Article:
Arizona’s college education shortage

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While annual public polls consistently show Arizonans place education as their number one issue, college attainment lags below the national average. Arizona faces a severe shortage of adults with postsecondary degrees and certifications.

This can cause a significant issue for our workforce needs, building communities and recession resiliency. Arizona set a goal of ensuring at least 60% of Arizona’s adults have a postsecondary degree or credential by the end of the decade. To reach that goal, the state will need to award more than 500,000 college degrees and certificates in the next seven years. Rich Nickel, President and CEO of Education Forward Arizona, joined Arizona Horizon to discuss this issue, its cause and how to fix it.

There was a significant dip that occurred during the pandemic, Nickel said, adding we are now seeing it start to level out, but we need to start focusing on how to give people pathways to workforce opportunities.

“We need to really encourage more people in our state to graduate from high school and then take advantage of these opportunities in a postsecondary institution, a community college, university, a trade school, whatever form they think is right for them,” Nickel said.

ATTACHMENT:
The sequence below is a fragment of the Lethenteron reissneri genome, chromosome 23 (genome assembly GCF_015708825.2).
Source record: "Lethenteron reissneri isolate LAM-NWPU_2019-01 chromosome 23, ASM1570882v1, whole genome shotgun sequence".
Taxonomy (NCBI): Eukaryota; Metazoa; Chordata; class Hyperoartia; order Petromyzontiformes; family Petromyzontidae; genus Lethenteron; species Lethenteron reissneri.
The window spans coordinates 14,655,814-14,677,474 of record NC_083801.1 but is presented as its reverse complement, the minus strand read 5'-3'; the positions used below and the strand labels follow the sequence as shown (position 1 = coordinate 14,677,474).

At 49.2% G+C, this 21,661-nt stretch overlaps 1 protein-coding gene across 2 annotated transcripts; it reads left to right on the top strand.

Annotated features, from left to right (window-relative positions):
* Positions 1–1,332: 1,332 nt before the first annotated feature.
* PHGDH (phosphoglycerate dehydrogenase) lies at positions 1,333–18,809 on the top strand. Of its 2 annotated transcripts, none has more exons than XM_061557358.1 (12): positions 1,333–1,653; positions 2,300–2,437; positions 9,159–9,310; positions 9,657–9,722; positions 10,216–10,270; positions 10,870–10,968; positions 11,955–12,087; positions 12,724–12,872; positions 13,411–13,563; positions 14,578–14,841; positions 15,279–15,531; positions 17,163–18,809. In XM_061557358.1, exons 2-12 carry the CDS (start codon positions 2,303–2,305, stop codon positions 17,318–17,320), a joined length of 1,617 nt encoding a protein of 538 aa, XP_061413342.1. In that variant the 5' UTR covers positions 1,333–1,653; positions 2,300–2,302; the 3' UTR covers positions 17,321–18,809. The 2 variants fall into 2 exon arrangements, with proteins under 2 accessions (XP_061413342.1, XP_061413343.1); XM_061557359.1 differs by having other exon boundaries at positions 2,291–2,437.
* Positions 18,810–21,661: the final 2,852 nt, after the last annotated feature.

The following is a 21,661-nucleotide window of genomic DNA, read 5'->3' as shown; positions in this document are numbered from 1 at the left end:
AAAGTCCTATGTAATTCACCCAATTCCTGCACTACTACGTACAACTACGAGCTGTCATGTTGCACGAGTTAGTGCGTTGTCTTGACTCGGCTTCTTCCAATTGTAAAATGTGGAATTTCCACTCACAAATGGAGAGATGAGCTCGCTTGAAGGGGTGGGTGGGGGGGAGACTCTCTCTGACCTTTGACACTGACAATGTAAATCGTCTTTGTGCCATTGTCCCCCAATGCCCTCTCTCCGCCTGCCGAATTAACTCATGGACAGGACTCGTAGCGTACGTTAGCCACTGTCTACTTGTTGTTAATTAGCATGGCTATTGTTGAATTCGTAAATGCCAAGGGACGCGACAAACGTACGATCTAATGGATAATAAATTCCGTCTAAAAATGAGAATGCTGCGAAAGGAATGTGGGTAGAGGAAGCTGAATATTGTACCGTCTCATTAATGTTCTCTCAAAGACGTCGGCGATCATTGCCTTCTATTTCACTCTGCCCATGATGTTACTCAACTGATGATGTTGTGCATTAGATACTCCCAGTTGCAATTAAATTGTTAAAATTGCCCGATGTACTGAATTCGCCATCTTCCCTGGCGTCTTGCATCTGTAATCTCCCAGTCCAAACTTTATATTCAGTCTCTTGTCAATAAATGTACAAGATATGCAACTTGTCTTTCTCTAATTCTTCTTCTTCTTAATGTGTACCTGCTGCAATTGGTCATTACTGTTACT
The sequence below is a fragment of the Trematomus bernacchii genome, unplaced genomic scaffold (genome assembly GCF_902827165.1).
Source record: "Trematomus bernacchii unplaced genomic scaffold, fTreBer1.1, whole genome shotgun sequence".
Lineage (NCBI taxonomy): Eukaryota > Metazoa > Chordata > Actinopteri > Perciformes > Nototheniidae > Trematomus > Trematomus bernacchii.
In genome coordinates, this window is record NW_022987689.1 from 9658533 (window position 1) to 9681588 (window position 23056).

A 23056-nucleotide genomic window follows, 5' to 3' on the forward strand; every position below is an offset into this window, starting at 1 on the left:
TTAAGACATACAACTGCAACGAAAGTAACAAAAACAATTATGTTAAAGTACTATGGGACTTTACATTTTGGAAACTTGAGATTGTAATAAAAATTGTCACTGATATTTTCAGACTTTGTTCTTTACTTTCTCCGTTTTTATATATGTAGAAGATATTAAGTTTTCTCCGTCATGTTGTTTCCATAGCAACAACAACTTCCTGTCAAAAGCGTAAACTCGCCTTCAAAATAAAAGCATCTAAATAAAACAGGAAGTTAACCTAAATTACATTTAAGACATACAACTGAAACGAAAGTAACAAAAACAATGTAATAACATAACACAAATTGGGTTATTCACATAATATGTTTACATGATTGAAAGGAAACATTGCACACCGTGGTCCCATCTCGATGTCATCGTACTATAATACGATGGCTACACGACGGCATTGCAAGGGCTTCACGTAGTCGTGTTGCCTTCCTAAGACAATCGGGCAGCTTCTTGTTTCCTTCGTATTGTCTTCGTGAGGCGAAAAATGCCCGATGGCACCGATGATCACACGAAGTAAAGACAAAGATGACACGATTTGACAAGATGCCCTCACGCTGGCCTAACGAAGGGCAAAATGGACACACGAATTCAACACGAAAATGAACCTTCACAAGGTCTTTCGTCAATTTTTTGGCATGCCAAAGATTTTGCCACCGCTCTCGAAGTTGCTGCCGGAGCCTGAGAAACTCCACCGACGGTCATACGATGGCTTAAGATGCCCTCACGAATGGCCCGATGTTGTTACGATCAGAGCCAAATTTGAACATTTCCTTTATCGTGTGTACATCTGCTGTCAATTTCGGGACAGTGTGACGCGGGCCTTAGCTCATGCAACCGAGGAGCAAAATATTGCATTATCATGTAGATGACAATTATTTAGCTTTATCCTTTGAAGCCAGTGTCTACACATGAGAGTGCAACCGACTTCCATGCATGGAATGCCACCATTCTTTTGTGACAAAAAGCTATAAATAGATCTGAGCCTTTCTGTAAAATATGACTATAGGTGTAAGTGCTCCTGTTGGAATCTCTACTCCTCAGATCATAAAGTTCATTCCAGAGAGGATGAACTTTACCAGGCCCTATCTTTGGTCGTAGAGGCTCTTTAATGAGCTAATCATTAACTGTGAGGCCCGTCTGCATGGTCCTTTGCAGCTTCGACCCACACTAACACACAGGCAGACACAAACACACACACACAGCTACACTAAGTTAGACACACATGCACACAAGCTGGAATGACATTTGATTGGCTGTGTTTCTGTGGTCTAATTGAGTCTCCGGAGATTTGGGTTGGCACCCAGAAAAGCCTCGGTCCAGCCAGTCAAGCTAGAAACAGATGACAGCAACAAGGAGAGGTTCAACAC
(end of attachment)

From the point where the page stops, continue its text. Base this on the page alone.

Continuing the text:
What is the impact on the workforce?

“We think we need about 500,000 additional people with degrees and certificates in our state by 2030 to meet our state’s attainment goal, which you may know as the ‘Achieve60AZ’ attainment goal. There’s a lot of work to do. The good news is it doesn’t just come from our high school pipeline. It also comes from people who move to our state that might have a degree or adults who may have gone to college but did not get that degree and are re-skilling or up-skilling. So there’s a lot of momentum, but right now we are still seeing a pretty wide gap that we need to address,” Nickel said.

Rich Nickel, President and CEO of Education Forward Arizona

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